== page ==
I am 7. My cousin who will later share my name comes running out of his bathroom.
“There’s a gummy bear in my poo!”
I’m giddy with excitement. Checking for myself is understood. I peer into the toilet and, sure enough, lodged into a Bristol type 3 log is an intact green gummy bear, staring back at me with an air of having just been through quite a journey through a human digestive system to get to here. We discuss the improbability of the candy making it all the way through his digestive system and conclude that a metabolic miracle must have taken place. It is not mentioned again for several decades.
We return to a game we’d been playing earlier called “The Gates of Hell are Closing”, which is also one player’s only line of dialogue, repeated while his body acts like a timer as the other person searches for a football. When the fun of this is exhausted, I tell him I want to be a cartoonist, like Gary Larson. I show him a single-panel comic I created which, somewhere deep down, I knew I had seen in a Far Side book and hoped to pass it off as my own. I had never heard Fats Domino and did not understand the reference I was making.
I meet him at a bar when we’re both in our mid-twenties. We’d been hanging out regularly since he moved to town for university.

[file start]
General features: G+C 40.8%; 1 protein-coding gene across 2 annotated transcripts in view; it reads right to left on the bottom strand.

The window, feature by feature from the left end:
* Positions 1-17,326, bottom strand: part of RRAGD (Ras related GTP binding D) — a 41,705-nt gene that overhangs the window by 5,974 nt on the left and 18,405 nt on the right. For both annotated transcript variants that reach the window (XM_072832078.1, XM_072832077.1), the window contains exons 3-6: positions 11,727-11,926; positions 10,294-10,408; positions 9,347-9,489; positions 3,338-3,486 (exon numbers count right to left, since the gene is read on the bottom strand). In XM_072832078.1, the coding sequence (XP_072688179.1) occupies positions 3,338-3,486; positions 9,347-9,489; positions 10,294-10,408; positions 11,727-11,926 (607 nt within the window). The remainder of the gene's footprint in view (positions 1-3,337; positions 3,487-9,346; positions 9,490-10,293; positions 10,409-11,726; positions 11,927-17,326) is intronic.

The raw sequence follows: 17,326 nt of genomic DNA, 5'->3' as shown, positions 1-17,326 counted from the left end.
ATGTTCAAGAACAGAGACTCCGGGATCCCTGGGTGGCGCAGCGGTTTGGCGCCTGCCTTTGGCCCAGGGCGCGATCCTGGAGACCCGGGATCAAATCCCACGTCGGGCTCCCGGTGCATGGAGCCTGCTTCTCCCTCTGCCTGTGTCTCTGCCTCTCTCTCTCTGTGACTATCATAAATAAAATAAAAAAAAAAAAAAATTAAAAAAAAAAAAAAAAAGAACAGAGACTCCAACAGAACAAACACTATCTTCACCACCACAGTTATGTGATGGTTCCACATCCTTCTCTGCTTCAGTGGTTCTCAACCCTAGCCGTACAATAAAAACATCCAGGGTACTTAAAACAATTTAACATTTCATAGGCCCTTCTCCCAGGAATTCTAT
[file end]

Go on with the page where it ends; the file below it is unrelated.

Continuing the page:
“Ian, I need to tell you something.”
I have no idea what’s coming, but nothing would surprise me.
“You remember the gummy bear?”
Of course. How could I not?
“Well – ah, god – it didn’t really happen. I lodged it in myself, after the fact. I don’t know why, but I did it.”
I am entirely shocked. The longstanding deception is antithetical to his being, and now contemplating questions and inauthentic memories are flooding to the forefront. He’d guided me through some captivating experiences and I examine what else should be distrusted.
Then I consider what an actual gift his minor fabrication turned out to be. He didn’t come bounding out of the bathroom so many years ago to defraud me. He gave me a sense of wonder, of the impossible, that hasn’t waned to this day. All the while he’s been living with the guilt and burden of the truth for twenty years, somehow knowing how integral the falsehood was to me. He finally comes clean, knowing I can handle it now, with my core beliefs already solidified. When the original story is triggered and told, I will now omit the last section, because really, if you truly think about it, the gummy bear did in fact travel through his innards, into the toilet, and into our hearts.